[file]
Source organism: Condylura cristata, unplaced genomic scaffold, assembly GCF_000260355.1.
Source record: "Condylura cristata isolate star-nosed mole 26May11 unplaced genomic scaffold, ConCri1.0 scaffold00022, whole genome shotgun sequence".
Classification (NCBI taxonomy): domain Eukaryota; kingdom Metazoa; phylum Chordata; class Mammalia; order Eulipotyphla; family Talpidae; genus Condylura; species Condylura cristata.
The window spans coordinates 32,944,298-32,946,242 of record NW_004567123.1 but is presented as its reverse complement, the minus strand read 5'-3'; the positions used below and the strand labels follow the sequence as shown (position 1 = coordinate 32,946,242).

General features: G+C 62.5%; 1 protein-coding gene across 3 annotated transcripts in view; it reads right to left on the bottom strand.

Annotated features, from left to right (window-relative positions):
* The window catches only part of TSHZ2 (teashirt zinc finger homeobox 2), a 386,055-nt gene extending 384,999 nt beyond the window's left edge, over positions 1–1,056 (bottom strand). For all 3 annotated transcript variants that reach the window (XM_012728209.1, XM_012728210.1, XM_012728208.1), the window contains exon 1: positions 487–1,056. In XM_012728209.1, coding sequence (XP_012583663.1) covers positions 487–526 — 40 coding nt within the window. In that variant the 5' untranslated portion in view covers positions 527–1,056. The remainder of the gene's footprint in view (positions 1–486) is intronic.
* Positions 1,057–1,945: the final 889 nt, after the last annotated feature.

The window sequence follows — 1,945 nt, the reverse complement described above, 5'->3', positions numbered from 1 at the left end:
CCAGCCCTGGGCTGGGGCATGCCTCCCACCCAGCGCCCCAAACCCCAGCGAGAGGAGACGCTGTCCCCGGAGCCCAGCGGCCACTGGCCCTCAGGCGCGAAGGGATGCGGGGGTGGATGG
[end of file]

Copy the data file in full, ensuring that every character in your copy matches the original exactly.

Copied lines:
Source organism: Condylura cristata, unplaced genomic scaffold, assembly GCF_000260355.1.
Source record: "Condylura cristata isolate star-nosed mole 26May11 unplaced genomic scaffold, ConCri1.0 scaffold00022, whole genome shotgun sequence".
Classification (NCBI taxonomy): domain Eukaryota; kingdom Metazoa; phylum Chordata; class Mammalia; order Eulipotyphla; family Talpidae; genus Condylura; species Condylura cristata.
The window spans coordinates 32,944,298-32,946,242 of record NW_004567123.1 but is presented as its reverse complement, the minus strand read 5'-3'; the positions used below and the strand labels follow the sequence as shown (position 1 = coordinate 32,946,242).

General features: G+C 62.5%; 1 protein-coding gene across 3 annotated transcripts in view; it reads right to left on the bottom strand.

Annotated features, from left to right (window-relative positions):
* The window catches only part of TSHZ2 (teashirt zinc finger homeobox 2), a 386,055-nt gene extending 384,999 nt beyond the window's left edge, over positions 1–1,056 (bottom strand). For all 3 annotated transcript variants that reach the window (XM_012728209.1, XM_012728210.1, XM_012728208.1), the window contains exon 1: positions 487–1,056. In XM_012728209.1, coding sequence (XP_012583663.1) covers positions 487–526 — 40 coding nt within the window. In that variant the 5' untranslated portion in view covers positions 527–1,056. The remainder of the gene's footprint in view (positions 1–486) is intronic.
* Positions 1,057–1,945: the final 889 nt, after the last annotated feature.

The window sequence follows — 1,945 nt, the reverse complement described above, 5'->3', positions numbered from 1 at the left end:
CCAGCCCTGGGCTGGGGCATGCCTCCCACCCAGCGCCCCAAACCCCAGCGAGAGGAGACGCTGTCCCCGGAGCCCAGCGGCCACTGGCCCTCAGGCGCGAAGGGATGCGGGGGTGGATGG